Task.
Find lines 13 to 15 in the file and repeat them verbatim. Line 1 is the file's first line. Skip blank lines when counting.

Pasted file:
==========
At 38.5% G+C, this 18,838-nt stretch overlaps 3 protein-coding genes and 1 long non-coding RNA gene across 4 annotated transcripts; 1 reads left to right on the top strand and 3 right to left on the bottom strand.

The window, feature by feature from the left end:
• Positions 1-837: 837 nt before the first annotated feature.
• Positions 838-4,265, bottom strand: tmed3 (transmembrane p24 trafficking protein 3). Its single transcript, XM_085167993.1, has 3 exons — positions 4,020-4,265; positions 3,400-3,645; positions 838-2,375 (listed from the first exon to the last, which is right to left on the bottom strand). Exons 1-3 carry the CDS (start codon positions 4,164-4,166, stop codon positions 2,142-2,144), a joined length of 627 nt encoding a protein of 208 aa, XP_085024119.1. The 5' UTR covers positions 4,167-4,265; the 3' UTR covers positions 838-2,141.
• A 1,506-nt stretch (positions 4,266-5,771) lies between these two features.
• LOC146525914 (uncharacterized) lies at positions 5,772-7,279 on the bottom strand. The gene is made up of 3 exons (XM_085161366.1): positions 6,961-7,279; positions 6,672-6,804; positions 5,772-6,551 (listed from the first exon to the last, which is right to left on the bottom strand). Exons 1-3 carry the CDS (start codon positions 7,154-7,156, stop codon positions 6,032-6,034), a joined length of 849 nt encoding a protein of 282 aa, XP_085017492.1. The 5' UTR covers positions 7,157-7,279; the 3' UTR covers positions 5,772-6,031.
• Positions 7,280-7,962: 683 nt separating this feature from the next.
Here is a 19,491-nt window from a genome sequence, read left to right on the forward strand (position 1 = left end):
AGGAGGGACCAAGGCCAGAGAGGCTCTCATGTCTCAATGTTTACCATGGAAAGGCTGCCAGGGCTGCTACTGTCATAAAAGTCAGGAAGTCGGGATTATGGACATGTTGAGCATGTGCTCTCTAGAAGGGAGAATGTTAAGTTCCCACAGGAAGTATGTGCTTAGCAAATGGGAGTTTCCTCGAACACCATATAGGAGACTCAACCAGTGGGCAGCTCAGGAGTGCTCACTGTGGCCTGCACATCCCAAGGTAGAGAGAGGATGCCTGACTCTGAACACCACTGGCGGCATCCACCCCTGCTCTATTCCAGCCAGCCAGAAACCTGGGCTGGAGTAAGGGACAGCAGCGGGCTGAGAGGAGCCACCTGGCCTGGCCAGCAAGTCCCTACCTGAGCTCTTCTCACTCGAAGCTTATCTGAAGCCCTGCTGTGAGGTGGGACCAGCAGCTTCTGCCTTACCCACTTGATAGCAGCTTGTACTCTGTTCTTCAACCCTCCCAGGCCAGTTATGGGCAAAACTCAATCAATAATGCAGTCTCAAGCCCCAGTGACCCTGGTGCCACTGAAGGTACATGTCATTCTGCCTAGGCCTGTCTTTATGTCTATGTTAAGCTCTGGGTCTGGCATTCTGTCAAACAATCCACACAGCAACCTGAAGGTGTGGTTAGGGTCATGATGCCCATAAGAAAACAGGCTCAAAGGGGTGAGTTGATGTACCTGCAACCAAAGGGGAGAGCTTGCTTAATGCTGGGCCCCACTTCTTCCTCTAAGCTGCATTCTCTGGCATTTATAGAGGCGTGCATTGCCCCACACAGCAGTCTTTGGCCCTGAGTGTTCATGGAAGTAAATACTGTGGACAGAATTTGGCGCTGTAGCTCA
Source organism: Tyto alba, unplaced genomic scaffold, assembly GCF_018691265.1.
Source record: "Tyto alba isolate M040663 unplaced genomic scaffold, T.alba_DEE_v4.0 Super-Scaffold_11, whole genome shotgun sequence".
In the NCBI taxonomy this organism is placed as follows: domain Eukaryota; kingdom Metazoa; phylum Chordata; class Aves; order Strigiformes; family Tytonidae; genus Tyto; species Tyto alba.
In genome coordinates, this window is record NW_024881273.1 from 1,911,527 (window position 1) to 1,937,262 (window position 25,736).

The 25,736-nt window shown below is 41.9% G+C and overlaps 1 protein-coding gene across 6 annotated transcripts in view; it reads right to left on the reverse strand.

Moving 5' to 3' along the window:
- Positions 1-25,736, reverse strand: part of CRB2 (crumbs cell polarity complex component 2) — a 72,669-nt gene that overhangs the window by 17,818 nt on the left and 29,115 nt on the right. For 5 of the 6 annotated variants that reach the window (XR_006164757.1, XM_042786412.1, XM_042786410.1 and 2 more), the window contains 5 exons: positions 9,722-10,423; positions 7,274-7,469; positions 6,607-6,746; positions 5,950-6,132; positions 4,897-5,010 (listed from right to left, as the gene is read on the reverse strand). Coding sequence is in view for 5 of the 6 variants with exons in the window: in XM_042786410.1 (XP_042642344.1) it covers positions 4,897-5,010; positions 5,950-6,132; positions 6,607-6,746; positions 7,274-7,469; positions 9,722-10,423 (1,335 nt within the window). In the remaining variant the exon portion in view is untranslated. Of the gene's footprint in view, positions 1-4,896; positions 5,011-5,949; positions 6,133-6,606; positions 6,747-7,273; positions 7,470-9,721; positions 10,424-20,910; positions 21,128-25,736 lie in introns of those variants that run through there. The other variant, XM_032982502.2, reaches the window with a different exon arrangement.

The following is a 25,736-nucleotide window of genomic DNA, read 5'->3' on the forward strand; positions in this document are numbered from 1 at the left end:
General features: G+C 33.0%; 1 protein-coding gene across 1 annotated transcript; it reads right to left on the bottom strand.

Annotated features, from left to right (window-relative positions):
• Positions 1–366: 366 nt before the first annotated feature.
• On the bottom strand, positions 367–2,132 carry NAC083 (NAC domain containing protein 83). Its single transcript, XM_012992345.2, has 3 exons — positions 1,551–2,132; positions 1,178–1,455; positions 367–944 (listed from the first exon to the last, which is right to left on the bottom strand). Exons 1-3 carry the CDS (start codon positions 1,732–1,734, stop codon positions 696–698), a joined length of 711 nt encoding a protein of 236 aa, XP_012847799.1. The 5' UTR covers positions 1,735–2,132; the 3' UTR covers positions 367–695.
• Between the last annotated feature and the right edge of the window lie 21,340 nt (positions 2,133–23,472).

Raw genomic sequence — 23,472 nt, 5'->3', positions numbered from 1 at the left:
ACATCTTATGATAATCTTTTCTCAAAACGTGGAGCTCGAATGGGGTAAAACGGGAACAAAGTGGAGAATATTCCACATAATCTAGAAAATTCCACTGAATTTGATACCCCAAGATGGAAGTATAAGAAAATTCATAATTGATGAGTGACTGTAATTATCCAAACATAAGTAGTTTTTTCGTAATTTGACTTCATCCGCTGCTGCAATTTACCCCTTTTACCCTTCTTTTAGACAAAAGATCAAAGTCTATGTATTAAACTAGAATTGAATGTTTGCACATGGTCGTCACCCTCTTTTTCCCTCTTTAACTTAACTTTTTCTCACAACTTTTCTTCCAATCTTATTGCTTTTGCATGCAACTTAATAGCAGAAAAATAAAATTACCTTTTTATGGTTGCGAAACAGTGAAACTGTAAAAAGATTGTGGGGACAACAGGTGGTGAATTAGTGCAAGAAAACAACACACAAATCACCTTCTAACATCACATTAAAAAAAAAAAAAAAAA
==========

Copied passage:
In genome coordinates, this window is record NW_024881273.1 from 1,911,527 (window position 1) to 1,937,262 (window position 25,736).

The 25,736-nt window shown below is 41.9% G+C and overlaps 1 protein-coding gene across 6 annotated transcripts in view; it reads right to left on the reverse strand.

Moving 5' to 3' along the window: